This year marks the first time that the Goldwater Scholarship Program, named for former U.S. Senator Barry Goldwater and widely considered the most prestigious undergraduate STEM scholarship in the nation, has allowed universities to nominate five, rather than four, students. UT took advantage of this change, nominating five scholars and making history by becoming the first and only university in the nation to have five students win the award in one year.
The recipients, who will each receive up to $7,500 to pursue their academic goals, are all juniors and are deeply engaged in research in their respective fields, both on and off campus. They are Clare Remy, studying anthropology and biology; Kristopher Reynolds, studying chemistry and biology and Samantha Maness, Logan White and Robert Jackson Spurling, who are all studying materials science and engineering.
The accomplishment arrives amid a streak of unprecedented success for the university in the area of national scholarships. In the last two years alone, UT has named two Rhodes Scholars, a Mitchell Scholar and has been christened as one of the nation’s top producers of Fulbright Scholars.
Andrew Seidler, the director of the Office of National Scholarships and Fellowships, believes that the talent required to win national awards has always been present in the student body. The recent increase in scholarships is more a matter of students believing they can win.
“You look at someone in the classroom sitting next to you and they’ve just received this prestigious award, and you thought, well this is a bright person but they’re a normal person as well,” Seidler said. “I don’t think it’s that our students have gotten so dramatically better, I think it’s that they’ve always been really really good ... but I think students are seeing more and more that this stuff is not just a pipe dream, that it’s doable. We have students who are capable of competing with the best students across the country.”
The Goldwater scholarships are given to students near the end of years-long careers as undergraduate researchers. The spotlight of the award is a rare moment of recognition for the budding scientists and engineers, after countless hours spent in labs and away from the bustling social scene of campus.
“It’s not exactly glamorous being in a lab late at night on a Wednesday in the middle of winter,” Seidler said. “But, you know, to be recognized for both what they have done and the potential they have to be, in the case of the Goldwater, scientific research leaders, I think in many ways that becomes the reward, although certainly the financial piece of it is a really nice thing as well.”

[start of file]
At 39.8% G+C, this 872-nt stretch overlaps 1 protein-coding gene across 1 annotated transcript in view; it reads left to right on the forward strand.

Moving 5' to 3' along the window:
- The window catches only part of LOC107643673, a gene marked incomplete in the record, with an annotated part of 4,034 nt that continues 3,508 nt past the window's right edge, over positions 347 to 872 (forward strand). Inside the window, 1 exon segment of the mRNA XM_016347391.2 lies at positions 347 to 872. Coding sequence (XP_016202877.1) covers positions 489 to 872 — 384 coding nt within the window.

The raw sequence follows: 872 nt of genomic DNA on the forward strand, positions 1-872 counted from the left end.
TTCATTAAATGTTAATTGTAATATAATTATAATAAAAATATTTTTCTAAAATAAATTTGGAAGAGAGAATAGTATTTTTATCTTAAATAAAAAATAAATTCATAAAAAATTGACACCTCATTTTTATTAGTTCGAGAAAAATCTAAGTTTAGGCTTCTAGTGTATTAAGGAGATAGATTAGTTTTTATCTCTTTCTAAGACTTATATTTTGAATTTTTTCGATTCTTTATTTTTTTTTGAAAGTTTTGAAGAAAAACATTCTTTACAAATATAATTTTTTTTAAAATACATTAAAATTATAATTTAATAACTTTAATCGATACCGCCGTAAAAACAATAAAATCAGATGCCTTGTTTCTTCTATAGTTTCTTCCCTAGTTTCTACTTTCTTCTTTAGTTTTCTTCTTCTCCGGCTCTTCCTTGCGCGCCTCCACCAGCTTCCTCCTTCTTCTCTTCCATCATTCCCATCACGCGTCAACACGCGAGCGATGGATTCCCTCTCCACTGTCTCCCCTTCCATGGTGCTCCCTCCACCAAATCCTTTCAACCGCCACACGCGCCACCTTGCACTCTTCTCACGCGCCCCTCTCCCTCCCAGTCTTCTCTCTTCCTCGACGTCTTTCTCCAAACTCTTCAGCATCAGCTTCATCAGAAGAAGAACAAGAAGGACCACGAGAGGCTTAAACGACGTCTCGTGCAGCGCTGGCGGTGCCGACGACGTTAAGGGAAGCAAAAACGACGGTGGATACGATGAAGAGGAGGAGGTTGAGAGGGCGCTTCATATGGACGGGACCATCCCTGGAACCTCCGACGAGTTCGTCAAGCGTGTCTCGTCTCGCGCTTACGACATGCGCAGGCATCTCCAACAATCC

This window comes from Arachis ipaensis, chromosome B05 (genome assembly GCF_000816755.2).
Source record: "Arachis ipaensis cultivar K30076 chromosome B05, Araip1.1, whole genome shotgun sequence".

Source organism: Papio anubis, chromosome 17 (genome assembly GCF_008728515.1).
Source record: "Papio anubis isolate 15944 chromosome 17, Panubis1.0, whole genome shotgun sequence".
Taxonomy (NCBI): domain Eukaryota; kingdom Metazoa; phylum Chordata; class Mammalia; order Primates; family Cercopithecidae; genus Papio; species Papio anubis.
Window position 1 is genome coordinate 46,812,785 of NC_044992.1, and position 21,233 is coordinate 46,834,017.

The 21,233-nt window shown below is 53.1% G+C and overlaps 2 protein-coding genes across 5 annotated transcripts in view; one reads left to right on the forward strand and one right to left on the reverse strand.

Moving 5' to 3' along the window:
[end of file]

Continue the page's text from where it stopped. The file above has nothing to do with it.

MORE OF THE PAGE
For Clare Remy, one of the five recipients of the award and an anthropology student, the scholarship means more than money or personal achievement. It also signifies a rare moment for the anthropology community and a recognition of one of UT’s most unique and highly-ranked departments.
“Unfortunately, a lot of people still do not consider anthropology to be a hard science, calling it soft,” Remy said. “It means a lot to me that one of the nation’s most prestigious awards for STEM was willing to look past the assumptions to see that important science is coming out our field.”
The Department of Anthropology is not the only one receiving a special kind of recognition. The Department of Materials Science and Engineering alone had three students win the scholarship, the same number as MIT and Harvard University.
Kevin Kit, an associate professor of material sciences and engineering and the director of the Cook Grand Challenge Honors Program, was amazed that the department named three Goldwater scholars, but was hardly surprised.
“I think the nature of the research that the faculty in that department does lends itself well to students being attractive to the Goldwater,” Kit said. “They do a lot of experimental work, a lot of high-quality experimental work.”
Kit was a member of the faculty Selection Committee, which sorted through the dozens of applicants to pick just five to nominate. He says that he and his fellow committee members were careful to choose the five students who were most likely to win.
“We were looking at the applications trying to mimic what the actual Goldwater committee would do because we wanted to maximize UT’s performance,” Kit said. “Even though I know the students, I was trying to put myself in place of the Goldwater committee, because that’s what they were going to see. They were just going to see what was on paper, so that’s what we focused on.”
The strategy seems to have worked. The five young researchers, who all plan to complete graduate degrees in their fields, have been awarded thousands of dollars that will help them pursue their academic goals.
They have also learned how best to market themselves and how best to communicate their research to a wider, perhaps non-scientific audience. Remy says these are the lessons from the scholarship process that she will take with her into her career as an anthropologist.
“Your science may be groundbreaking, but if you cannot communicate it to the world, it loses all meaning,” Remy said. “The reason that we pursue science is to change the world around us and this requires that we share it with people inside of our fields and, more importantly, beyond.”